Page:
NEWS
June 18, 2016 | By Walter F. Naedele, Staff Writer
Robert J. Magee was proud of his collection of sports teams' caps, even though he never bought one himself. Whether the caps were of hockey or football or baseball teams, "people would buy them for him," daughter Teri Van Fossen said. And whether they were college or high school or minor league teams that his children and friends visited across the country, or his favorite, the Eagles, she said, the caps grew and grew "to well over a hundred. " On Wednesday, June 8, Mr. Magee, 83, of Cape May, a former systems analyst and programmer, died at the Aurora, Colo., home of his daughter, three weeks after emergency surgery.
BUSINESS
September 18, 2016 | By Diane Mastrull, Staff Writer
Shovelution is no revolution, at least not yet. Making a household name of a product assembled in a household's basement is not easy. "I don't approach stores anymore. It's very hard to get a yes," said Howie Rosenshine, inventor of the spring-loaded, ergonomic shovel-handle attachment. The 1,500 that have sold ($29.95 each, two for $54.95), bringing in $50,000 in total revenue since 2012, were largely purchased through www.shovelution.com . Recently, the 57-year-old retired computer programmer from Downingtown hinted at a potentially major development.
NEWS
January 2, 2014 | By Michaelle Bond, Inquirer Staff Writer
June Luther Cardosi, 83, of West Chester, one of the earliest woman computer programmers at Cape Canaveral in the early 1960s, died Friday, Dec. 27, of heart failure at a hospice. Mrs. Cardosi programmed flight trajectories and was a system analyst in the defense industry at Cape Canaveral and in San Diego. She served on the West Chester Area School District board on and off for 12 years, and was a founding member of the short-lived West Chester Area Tax $avers Association, which sought to save money in the district.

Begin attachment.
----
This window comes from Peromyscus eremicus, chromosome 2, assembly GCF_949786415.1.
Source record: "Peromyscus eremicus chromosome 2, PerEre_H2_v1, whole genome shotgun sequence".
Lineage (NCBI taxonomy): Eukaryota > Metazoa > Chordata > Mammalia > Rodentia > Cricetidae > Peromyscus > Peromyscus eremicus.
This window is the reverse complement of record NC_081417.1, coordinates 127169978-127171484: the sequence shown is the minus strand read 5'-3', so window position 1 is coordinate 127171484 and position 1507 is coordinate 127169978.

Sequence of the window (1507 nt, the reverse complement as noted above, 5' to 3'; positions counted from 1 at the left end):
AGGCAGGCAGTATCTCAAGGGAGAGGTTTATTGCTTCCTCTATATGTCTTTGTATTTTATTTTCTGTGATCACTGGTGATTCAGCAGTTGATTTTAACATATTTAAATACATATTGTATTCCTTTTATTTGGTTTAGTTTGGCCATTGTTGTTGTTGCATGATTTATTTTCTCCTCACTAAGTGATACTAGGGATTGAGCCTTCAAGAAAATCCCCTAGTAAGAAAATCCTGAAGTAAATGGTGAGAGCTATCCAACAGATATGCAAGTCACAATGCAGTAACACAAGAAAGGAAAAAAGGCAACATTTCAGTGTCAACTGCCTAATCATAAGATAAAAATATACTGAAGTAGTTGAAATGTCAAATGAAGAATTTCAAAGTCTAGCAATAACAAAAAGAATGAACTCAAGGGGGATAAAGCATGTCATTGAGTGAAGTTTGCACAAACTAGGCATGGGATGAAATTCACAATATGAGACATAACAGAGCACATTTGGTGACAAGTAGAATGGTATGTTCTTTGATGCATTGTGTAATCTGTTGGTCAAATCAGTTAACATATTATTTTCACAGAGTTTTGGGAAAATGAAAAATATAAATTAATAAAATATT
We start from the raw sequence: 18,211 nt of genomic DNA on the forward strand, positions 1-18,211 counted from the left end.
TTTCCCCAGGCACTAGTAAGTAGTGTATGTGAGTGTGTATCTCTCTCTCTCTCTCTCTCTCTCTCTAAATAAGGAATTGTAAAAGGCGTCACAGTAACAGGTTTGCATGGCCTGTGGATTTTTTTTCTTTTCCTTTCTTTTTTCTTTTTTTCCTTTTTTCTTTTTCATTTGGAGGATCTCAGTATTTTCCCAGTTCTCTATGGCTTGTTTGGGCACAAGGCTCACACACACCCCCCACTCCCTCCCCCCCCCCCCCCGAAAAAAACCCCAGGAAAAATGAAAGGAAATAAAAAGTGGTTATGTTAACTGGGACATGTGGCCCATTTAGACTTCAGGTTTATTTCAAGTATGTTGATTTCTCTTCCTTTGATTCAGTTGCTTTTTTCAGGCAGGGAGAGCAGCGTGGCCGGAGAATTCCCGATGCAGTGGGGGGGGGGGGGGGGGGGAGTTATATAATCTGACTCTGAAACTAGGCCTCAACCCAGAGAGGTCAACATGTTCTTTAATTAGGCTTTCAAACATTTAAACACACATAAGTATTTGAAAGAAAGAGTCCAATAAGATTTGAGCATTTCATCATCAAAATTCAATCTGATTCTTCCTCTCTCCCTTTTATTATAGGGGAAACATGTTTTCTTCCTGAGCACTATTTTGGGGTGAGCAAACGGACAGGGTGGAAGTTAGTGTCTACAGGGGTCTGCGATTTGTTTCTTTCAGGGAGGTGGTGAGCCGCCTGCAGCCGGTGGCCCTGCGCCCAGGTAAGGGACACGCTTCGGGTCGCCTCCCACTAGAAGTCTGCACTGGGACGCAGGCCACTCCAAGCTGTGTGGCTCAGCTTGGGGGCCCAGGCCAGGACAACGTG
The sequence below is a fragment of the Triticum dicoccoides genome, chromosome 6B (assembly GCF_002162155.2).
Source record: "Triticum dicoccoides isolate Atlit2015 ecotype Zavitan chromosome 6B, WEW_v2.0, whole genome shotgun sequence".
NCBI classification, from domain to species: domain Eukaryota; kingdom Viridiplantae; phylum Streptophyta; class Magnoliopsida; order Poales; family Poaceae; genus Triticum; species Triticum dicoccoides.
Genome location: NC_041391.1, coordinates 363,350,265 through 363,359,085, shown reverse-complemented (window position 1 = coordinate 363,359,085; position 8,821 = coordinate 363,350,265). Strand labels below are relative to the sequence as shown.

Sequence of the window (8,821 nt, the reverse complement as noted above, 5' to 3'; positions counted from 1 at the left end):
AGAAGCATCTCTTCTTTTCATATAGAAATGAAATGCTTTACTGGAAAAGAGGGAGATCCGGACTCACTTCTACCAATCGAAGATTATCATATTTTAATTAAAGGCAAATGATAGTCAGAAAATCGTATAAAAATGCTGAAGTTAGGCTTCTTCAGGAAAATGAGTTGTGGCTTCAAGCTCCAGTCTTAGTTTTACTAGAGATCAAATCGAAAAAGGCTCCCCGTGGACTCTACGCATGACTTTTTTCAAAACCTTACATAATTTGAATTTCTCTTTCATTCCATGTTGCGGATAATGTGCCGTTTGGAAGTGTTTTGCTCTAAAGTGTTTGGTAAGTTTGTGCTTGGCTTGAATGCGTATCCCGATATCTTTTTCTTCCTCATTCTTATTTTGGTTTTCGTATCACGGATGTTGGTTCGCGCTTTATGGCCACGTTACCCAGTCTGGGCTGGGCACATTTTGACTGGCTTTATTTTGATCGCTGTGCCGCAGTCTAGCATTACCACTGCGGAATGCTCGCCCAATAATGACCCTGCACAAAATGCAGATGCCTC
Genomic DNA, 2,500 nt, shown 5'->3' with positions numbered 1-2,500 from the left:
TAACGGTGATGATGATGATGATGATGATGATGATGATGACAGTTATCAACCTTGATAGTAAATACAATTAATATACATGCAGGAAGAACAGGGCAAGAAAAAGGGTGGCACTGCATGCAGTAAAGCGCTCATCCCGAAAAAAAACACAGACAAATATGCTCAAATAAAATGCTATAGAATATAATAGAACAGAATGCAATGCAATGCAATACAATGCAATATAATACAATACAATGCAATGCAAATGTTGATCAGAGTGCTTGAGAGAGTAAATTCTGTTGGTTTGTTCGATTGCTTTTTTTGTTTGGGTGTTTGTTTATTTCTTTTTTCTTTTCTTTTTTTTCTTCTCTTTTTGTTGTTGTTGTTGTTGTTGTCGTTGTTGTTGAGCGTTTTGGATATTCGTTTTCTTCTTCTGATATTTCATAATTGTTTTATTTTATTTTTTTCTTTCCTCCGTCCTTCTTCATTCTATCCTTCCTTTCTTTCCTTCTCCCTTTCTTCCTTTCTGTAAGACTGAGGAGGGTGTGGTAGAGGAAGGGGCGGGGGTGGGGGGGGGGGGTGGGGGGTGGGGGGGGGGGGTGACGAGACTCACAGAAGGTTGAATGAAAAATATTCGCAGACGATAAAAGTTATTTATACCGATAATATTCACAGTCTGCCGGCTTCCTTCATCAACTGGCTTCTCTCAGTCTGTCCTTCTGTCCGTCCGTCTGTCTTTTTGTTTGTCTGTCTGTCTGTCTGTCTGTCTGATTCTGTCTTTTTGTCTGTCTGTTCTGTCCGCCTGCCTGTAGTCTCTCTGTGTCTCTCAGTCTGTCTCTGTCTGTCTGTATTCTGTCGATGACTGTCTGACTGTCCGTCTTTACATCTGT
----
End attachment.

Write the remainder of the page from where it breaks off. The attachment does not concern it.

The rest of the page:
NEWS
September 10, 2013 | By Jessica Parks, Inquirer Staff Writer
More than 1,000 programmers converged over the weekend at Penn for what was billed as "the biggest university hackathon in the world. " To the public, the word hack may bring up visions of Edward Snowden and digital terrorism. But in the tech world, hack is used as a synonym for build . And "hackathons" are the programmer's version of a slumber party, science fair, and Super Bowl rolled into one. The students spent 48 hours at the Palestra, working in small teams to brainstorm, design, and build an app, website, or hardware product.
BUSINESS
July 25, 1991 | by Rose DeWolf, Daily News Staff Writer
SHE IS: J. Yvonne Norris. SHE DOES: Computing and telecommunications. SHE SUCCEEDS BY: Always maintaining better than average performance. When members of the Philadelphia organization Network of Women in Computer Technology set out to assemble an advisory committee of area women who had made it to the top in their field, they couldn't find a "committee's worth. " Turns out that such women are very rare. However, they did find J. Yvonne Norris, manager of information services for Arco Chemical.
1 | 2 | 3 | 4 | 5 | Next »
ARTICLES BY DATE
BUSINESS
September 18, 2016 | By Diane Mastrull, Staff Writer